# $E=mc^2$ Shouldn't high energy decay GAIN mass not lose it? [closed]

I feel I've hit a bit of a paradox. I've learned that alpha decay releases a lot of energy, and that energy comes from the mass of the daughter products via $$E=mc^2$$. But, if the decay has more energy, by that same equation doesn't that mean there should be MORE mass, not less?

I see online that things with more energy have more mass. Ok. But then I see that "mass decreases and converts to energy". That seems contradictory!

• I am not sure I am following here. If you convert mass into energy then obviously you will be losing mass and gaining energy. Are you reading $E=mc^2$ as "If you convert $m$ mass you will be left with $E$ energy"? I think you need to add more detail to your question. Jan 28, 2021 at 16:44
• "I see online that things with more energy have more mass." Perhaps you can give a reference to this statement as that would allow us to better address your apparent paradox. Jan 28, 2021 at 21:51

Consider a nucleus of $$^{238}$$U. It is radioactive, which means it can spontaneously transform into other elements, accompanied by the emission of energy, either EM radiation (gamma) or the kinetic energy of the final set of particles. The question would be "where does this energy come from?

$$^{238}$$U has a couple of radioactive modes: alpha decay (mostly), and spontaneous fission (rarely).

In alpha decay, we have the reaction $$^{238}U \to \alpha + ^{234}Th.$$ In this reaction, the alpha particle has kinetic energy of about 4.187 MeV, and the thorium has much less, $$0.08$$ MeV. If we calculate the difference in the nuclear masses before and after the reaction, we see that it's the same as the total kinetic energy/c$$^2$$. So the total energy of the system remains constant: $$m_{U-238}c^2 = m_{\alpha}c^2 + m_{Th-234}c^2 + KE$$

The mass of the product is lower than the original mass, so the kinetic energy of the products is higher than the original; mass-energy changed to kinetic energy.

One could do the same type calculation for the spontaneous fission channel, but the reaction products are not so well defined, but you should get an excess energy around 200 MeV.

The combined rest masses of the fragments is smaller than the rest mass of the original particle. As total energy is conserved, and the original particle's energy is only its rest mass, the energy difference must be some other kind of energy, usually kinetic energy of the fragments and radiation like photons with Energy $$E=pc$$.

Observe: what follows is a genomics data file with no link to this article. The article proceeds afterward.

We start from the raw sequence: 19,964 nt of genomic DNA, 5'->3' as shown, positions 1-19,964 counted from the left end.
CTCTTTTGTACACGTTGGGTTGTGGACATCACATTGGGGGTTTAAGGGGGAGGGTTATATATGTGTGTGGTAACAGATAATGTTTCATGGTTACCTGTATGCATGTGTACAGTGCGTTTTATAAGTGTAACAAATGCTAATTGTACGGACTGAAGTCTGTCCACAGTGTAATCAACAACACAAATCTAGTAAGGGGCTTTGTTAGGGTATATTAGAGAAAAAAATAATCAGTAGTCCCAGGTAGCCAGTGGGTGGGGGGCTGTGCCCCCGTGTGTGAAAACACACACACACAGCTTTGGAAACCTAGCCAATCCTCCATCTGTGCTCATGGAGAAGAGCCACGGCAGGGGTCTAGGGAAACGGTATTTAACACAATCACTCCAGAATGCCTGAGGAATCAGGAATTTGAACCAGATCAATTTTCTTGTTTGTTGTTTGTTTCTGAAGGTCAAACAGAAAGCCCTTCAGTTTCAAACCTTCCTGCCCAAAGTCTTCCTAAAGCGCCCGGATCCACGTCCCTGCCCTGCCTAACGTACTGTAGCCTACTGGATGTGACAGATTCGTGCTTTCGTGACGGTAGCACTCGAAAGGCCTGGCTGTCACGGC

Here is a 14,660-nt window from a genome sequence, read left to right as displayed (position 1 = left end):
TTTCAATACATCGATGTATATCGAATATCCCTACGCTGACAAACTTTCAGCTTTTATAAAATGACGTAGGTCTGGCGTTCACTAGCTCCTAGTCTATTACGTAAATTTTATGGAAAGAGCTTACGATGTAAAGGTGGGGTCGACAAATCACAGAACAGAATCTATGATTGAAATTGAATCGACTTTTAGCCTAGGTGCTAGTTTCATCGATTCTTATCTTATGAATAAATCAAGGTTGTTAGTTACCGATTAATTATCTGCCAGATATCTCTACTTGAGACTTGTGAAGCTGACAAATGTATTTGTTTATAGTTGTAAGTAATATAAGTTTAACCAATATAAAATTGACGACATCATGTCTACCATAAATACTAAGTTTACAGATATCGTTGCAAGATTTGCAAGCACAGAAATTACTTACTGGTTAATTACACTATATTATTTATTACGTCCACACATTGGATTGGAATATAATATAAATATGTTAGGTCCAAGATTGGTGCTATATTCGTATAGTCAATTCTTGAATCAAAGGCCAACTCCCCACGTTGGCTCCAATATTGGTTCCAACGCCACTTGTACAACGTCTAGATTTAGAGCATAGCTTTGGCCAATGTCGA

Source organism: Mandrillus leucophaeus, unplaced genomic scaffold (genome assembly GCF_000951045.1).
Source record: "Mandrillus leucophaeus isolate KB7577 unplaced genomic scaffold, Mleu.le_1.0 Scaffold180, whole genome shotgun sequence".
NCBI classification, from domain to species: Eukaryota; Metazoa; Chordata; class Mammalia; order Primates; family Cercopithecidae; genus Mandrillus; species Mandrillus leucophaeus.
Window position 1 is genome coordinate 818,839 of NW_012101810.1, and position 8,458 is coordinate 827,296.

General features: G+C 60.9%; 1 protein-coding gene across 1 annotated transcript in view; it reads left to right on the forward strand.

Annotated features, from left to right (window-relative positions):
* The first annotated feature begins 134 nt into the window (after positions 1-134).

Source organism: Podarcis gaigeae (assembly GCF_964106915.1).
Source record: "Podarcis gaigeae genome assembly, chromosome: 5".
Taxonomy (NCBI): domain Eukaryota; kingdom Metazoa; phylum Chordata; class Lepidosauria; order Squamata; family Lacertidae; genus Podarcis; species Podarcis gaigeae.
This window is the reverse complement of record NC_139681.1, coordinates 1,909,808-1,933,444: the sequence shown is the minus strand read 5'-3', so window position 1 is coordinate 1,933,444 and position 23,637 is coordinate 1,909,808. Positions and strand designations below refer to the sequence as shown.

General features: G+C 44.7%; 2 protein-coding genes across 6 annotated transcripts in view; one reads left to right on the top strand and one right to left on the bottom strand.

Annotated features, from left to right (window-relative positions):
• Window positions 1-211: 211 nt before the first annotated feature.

The thing is that Helium-4 particle has high binding energy. Due to that : $$M_{^4\text{He}} < 2m_p + 2m_n$$ where $$m_p, m_n$$ is proton and neutron masses respectively. Thus this energy excess :

$$E_{out} = (2m_p + 2m_n - M_{^4\text{He}})~c^2$$

is usually released as an alpha particle kinetic energy in a nucleus radioactive disintegration.

• What kind of reaction are you talking about? 2 individual protons and 2 individual neutrons don't react to form an alpha. In solar fusion alphas are formed from two helium-3 nuclei. Energy of nuclear disintegration is the difference in the parent mass and the product masses. Your example doesn't happen in radioactivity. Jan 29, 2021 at 1:15
• If you check alpha decay, you'll find there stated, that "Part of the reason is the high binding energy of the alpha particle, which means that its mass is less than the sum of the masses of two protons and two neutrons". They give such alpha decay disintegration energy : $$E=(m_{\text{i}}-m_{\text{f}}-m_{\text{p}})c^{2}$$, which usually is released as alpha particle kinetic energy. Jan 29, 2021 at 7:08
• I don't meant reaction of two protons and neutrons, just the sum of their masses Jan 29, 2021 at 7:36

Energy is always conserved.
What happens during the decay process is that energy that was "locked" into "mass form" gets converted into other forms of energy e.g. kinetic energy, thermal energy, ecc.

The reactants and products have the same amount of total energy, i.e. some mass-energy in the reactants is converted to kinetic energy in the products (this conversion is typically what's termed "release of energy" in nuclear reactions)

Your confusion probably arises from a misinterpretation of $$E=mc^2$$. Here, we take $$m$$ as relativistic mass, $$m=\frac{m_0}{\sqrt{1-(v/c)^2}}$$, where $$m_0$$ is rest mass. Defining $$\gamma\equiv\frac{1}{\sqrt{1-(v/c)^2}}$$, we can rewrite: $$E=\gamma m_0c^2$$ As you can see, an object has some baseline energy when it is at rest, but gains more energy as it starts moving faster.

• Isn't "relativistic mass" an outdated concept? Jan 28, 2021 at 16:47
• Yeah, but it keeps showing up in $E=mc^2$ nonetheless... Jan 28, 2021 at 16:49
• Mathematically, yes, but physically you run into issues with relativistic mass. Jan 28, 2021 at 16:50
• How would one explain why $E=mc^2$ gives total energy without some $m\to\gamma m_0$ kind of relation though? Jan 28, 2021 at 16:51
• Even though Einstein initially used the expressions "longitudinal" and "transverse" mass in two papers (see previous section), in his first paper on ${\displaystyle E=mc^{2}}$(1905) he treated m as what would now be called the rest mass.[2] Einstein never derived an equation for "relativistic mass", and in later years he expressed his dislike of the idea:[27] oln Barnett, 19 June 1948 (quote from L.B. Okun (1989), p. 42[5])
– Gert
Jan 28, 2021 at 16:54